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How authorities are battling to keep Italians at home

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How authorities are battling to keep Italians at home
A man walks his dog as a car of the Italian National police patrols on March 19, 2020 in Rome during the lockdown within the new coronavirus pandemic: AFP

Confined to their homes for over a week, some Italians are getting restless. More than 53,000 people have been fined for flouting the rules, as the government fires on all cylinders, hoping to convince them to stay at home.


According to the decree announced by Prime Minister Giuseppe Conte on March 9, outings are only allowed for professional, health or food shopping reasons. Offenders can be imprisoned for up to three months or fined up to 206 euros ($220).

READ ALSO: More than 50,000 people in Italy charged with breaking quarantine rules

Here is a non-exhaustive list of the means used by Italian authorities to ensure compliance with its measures to contain the spread of the coronavirus.

Fear of police

Roadblocks and street corner checks: the police are everywhere and carry out tens of thousands of checks every day to make sure that all trips outside are justified. Every person leaving his or her home must be in possession of a sworn statement explaining the reason, which must be legitimate.

The number of controls increases every day: 173,000 on Monday, 187,000 on Tuesday, 200,000 on Wednesday and over that number on Thursday. These police controls have resulted in 8,100, 8,300, 8,500 and 9,500 write-ups, respectively.

Media blitz

In the media and on social networks, the government is hammering home a very simple slogan: "Io resto a casa" ("I'm staying at home").

The slogan is written everywhere: in bright letters on the façade of the Pirellone, the famous skyscraper in Milan, on television ads, and also as a hashtag on the accounts of politicians and celebrities from the world of music, cinema and sport.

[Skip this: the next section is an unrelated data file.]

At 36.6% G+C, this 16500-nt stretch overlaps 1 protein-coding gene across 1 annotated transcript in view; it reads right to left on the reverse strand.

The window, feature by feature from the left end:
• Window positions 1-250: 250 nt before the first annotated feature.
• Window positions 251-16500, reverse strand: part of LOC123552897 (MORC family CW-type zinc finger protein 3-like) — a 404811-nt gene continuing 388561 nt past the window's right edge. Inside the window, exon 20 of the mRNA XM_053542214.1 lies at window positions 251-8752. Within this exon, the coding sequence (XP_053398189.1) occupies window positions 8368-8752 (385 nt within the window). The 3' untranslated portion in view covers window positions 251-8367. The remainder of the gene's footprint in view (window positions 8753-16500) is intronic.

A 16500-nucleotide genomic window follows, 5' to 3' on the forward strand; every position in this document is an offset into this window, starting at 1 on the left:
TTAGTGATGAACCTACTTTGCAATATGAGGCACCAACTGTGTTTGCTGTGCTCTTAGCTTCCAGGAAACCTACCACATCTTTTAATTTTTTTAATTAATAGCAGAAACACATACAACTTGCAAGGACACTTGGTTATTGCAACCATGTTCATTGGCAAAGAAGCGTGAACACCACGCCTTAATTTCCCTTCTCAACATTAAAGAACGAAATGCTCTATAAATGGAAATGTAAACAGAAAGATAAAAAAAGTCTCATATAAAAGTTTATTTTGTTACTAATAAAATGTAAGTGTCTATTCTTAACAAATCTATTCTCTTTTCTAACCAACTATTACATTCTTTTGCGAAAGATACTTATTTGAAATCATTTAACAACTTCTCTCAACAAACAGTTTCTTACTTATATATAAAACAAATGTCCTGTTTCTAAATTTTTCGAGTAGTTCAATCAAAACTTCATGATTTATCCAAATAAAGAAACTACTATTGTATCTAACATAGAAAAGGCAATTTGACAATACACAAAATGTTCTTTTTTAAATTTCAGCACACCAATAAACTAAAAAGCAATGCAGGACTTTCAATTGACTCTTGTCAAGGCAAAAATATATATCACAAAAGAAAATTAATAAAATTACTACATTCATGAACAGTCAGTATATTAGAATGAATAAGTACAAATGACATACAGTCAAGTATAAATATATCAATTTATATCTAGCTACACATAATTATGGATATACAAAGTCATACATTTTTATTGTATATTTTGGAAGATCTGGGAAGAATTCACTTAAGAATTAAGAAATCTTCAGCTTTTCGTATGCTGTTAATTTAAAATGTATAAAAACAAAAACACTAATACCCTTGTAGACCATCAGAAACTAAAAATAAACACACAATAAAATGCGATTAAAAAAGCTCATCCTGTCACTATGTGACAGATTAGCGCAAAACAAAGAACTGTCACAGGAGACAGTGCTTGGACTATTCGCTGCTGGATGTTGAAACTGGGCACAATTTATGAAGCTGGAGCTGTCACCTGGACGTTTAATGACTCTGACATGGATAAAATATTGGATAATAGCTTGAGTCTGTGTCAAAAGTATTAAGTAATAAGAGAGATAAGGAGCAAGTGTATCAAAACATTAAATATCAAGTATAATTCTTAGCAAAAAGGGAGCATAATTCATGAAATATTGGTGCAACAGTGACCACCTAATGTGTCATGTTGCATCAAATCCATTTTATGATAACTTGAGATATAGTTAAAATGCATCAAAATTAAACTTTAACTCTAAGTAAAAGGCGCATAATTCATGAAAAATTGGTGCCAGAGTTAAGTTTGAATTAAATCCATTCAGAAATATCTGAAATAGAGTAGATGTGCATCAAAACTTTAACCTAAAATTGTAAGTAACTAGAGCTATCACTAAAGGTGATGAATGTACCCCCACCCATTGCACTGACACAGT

Many celebrities have filmed -- from home -- short spots aired on television encouraging people to stay inside.

In one, popular comedian Fiorello reclines on a red sofa, asking "Why don't we stay at home?"

"What's all this about going out and getting a drink? What a lousy thing," he says. "Stay at home, it's better. It's so nice on the couch!"


Several municipalities have opted for drones to spot Sunday strollers or the emergence of crowds. The mayor of Conegliano in the northeastern region of Veneto contracted with a private company to begin flying  drones starting on Saturday over the area's steep vineyard-covered hills, where the famous Prosecco is produced.

"I still see too many people who don't respect the decree," Mayor Fabio Chies told the Ansa news agency. "Around our municipality there is a 25 square kilometre area of hills that we can't patrol."

Parks and gardens closed

A policewoman from Rome, checks that the entrance to the park of Villa Pamphili is closed, after the mayor's order to close all the parks in Rome to avoid crowds of people that may adversely affect the defence of  COVID-19. March 14, 2020: AFP

Many municipalities have prohibited access to green space. Parks are closed in Milan, Naples, and Rome. In some cities, such as Padua, even walks have been banned. 

Rome Mayor Virginia Raggi posted an outraged video on Friday on Facebook about people in La Caffarella park continuing to act as if they were not under lockdown.

"People are sunbathing, walking with friends," she said. "Either we all understand that we have to control ourselves, or the army will have to intervene... because we have to stop this pandemic."

Bring in the army?

According to Italian media reports, the government is seriously considering using the military to enforce restrictions on movement. Il Corriere della Sera daily reported that authorities were considering bringing in 17,000 soldiers to help keep people inside. Such reinforcements would be in addition to the 7,000 soldiers already patrolling certain sensitive areas, such as government
buildings and tourist sites.



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